(Lord knows I actually read things like LiveJournal by going back through everything to the first unread, then going bottom-to-top through the entries so I read them in the right order. Slashdot is the only thing I'm willing to read backwards since it's rare that stories reference other recent stories.)

I think the actual amazing screwup of blogs isn't reverse-chronological order posting, it's comment pages that put the author of the comment at the bottom of the comment, instead of the top, which happens on about 95% of blogs. So you read "I" in the first paragraph of a comment and have no idea who "I" is. Is this Eric following up at last? Or just some random yahoo? Of the 8 comments existing as I type this, 7 of them have "I" or "me" in the first paragraph, 6 in the first sentence.

Comment from: Tragic Lad posted at December 16, 2004 1:54 AM

I've been reading a book by Tom Peters, Project '04. The book is supposedly written in a 'hyperlink' style, the author stating that he'll return to writing linear books when the world returns to a linear fashion. But you, know, I found it to be clumsy and disorganized as hell. There's some nice nuggets in the book but without focus or direction of 'cause then effect' they're lost in the hodgepodge.

I don't think the traditional layout of a book will ever seem screwy, as that layout and linear fashion to delivering a message is the optimal use of that technology.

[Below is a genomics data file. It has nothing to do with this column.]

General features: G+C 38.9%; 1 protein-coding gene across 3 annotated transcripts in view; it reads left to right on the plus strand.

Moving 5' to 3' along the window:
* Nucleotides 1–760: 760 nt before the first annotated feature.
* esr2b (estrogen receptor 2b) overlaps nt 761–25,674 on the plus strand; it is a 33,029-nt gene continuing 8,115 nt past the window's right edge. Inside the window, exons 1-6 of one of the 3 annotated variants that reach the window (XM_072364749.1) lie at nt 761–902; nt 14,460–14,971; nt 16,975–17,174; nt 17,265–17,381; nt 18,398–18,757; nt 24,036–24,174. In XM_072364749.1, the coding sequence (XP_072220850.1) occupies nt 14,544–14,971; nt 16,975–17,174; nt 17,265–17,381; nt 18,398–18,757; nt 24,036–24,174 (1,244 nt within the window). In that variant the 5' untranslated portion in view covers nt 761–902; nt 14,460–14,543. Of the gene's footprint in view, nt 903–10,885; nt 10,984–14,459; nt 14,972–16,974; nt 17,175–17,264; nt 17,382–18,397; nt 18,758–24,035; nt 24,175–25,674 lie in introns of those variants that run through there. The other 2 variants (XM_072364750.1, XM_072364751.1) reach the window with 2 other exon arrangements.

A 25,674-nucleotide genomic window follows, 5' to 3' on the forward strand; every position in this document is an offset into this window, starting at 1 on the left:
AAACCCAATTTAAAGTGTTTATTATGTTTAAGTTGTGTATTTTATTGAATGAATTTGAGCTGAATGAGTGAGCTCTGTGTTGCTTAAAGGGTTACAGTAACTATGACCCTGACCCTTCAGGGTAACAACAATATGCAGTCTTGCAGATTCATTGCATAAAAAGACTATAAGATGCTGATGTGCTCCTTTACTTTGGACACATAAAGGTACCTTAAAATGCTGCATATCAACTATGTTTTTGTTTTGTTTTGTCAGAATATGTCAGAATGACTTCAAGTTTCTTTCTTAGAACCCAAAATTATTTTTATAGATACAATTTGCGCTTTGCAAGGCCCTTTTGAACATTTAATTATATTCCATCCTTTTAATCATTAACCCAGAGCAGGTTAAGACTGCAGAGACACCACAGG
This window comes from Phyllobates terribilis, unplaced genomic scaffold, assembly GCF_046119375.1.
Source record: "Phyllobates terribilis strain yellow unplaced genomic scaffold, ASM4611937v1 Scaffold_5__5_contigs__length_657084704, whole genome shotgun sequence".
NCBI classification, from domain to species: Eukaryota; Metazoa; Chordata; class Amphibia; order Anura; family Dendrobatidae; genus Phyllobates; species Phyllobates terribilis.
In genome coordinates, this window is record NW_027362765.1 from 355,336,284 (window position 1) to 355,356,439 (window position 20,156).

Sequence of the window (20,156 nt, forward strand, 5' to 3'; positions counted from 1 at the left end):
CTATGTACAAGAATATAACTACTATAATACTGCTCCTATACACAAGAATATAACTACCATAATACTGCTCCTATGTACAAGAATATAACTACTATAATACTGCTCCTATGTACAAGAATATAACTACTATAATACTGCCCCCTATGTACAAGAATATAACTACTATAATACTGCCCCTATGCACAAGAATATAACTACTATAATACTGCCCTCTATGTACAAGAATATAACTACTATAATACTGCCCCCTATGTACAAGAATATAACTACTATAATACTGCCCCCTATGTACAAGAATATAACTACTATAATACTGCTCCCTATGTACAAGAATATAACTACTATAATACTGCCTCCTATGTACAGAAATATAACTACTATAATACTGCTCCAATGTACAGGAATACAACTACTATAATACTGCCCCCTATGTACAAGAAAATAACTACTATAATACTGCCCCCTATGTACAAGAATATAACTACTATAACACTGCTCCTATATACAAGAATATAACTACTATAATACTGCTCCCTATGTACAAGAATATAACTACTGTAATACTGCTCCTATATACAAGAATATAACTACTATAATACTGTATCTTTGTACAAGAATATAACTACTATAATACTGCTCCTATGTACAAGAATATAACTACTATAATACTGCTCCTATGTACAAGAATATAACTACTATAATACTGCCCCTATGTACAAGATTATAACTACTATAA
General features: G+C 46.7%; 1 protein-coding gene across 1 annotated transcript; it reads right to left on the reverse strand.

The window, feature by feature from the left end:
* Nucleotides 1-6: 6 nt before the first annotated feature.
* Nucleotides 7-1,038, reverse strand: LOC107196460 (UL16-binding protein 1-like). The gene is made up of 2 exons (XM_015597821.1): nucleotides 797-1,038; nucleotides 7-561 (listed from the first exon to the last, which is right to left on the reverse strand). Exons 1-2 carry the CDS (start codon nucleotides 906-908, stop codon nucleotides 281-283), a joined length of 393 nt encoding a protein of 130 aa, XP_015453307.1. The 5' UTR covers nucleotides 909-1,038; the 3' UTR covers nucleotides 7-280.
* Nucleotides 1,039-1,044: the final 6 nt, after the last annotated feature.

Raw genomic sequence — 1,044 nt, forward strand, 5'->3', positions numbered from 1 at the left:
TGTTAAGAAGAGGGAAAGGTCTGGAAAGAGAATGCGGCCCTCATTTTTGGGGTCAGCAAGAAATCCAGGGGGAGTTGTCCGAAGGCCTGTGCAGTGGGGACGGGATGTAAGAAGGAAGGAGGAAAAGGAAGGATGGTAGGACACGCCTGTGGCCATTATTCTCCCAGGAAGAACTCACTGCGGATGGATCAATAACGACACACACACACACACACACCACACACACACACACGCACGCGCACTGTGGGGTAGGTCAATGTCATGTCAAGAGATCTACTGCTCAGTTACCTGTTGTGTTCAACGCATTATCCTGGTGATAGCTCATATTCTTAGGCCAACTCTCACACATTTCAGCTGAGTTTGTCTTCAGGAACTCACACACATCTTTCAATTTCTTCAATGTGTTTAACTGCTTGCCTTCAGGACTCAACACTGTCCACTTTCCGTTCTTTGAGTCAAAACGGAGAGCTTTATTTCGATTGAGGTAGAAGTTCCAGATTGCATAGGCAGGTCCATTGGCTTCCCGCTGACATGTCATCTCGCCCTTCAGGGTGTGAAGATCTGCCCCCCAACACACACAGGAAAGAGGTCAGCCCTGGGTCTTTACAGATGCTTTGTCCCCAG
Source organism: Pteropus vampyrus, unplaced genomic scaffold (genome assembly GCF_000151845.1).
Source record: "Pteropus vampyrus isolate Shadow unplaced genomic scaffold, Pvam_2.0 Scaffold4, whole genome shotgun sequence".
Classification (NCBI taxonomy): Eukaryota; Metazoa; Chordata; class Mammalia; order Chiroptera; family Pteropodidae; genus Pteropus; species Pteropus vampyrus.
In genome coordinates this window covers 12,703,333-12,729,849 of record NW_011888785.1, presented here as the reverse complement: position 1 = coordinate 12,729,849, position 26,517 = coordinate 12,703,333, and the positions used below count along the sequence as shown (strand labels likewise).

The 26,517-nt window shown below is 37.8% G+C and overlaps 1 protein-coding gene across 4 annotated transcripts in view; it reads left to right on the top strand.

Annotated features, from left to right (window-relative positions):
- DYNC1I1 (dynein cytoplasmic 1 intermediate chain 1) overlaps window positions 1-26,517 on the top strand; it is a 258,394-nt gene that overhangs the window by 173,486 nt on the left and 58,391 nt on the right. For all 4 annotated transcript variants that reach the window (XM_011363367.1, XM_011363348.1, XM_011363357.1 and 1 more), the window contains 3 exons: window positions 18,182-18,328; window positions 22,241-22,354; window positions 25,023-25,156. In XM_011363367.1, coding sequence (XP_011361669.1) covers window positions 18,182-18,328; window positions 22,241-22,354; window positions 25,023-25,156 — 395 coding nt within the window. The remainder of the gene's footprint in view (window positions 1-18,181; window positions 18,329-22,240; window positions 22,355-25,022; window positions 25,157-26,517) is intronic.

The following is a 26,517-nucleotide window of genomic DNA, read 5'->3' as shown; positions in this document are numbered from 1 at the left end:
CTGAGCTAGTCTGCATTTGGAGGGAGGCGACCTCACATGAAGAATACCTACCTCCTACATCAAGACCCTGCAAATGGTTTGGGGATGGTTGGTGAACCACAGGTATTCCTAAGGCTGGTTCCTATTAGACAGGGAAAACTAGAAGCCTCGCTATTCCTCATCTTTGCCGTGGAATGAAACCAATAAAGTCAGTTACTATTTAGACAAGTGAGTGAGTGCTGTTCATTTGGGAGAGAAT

Having the most recent entry at the top of a page is the most optimal use of blogs - though I don't see why there can't be a means to letting us, the readers, choose our preferred means of reading entries. It's all in one big database - why can't we choose how we prefer it to be spit out.

Comment from: Ray Radlein posted at December 16, 2004 3:51 AM

I'm almost afraid to find out if the Royal Canadian Artillery is still using the HP-41 for gun calculations.

Well, for the longest time, the fourth backup navigational computer on the space shuttle was an HP-41C hooked up to an IO loop and running some program that was, in all likelihood, knocked out by some guy at JPL in his spare time, or some such.

I'm almost certain that the shuttle never experienced a failure of all of the systems in front of it, and I suspect that it was replaced when they upgraded the shuttle fleet a few years back; making it yet another of the myriad NASA systems to have been designed, deployed, retired, and replaced without ever having been actually used.

Comment from: empyress posted at December 16, 2004 8:54 AM

HP48GX = my friend in engineering. They do still use RPN, so the first week is spent getting used to that. Although that is no longer the current model. And I have, admittedly, been out of school more than a year or two!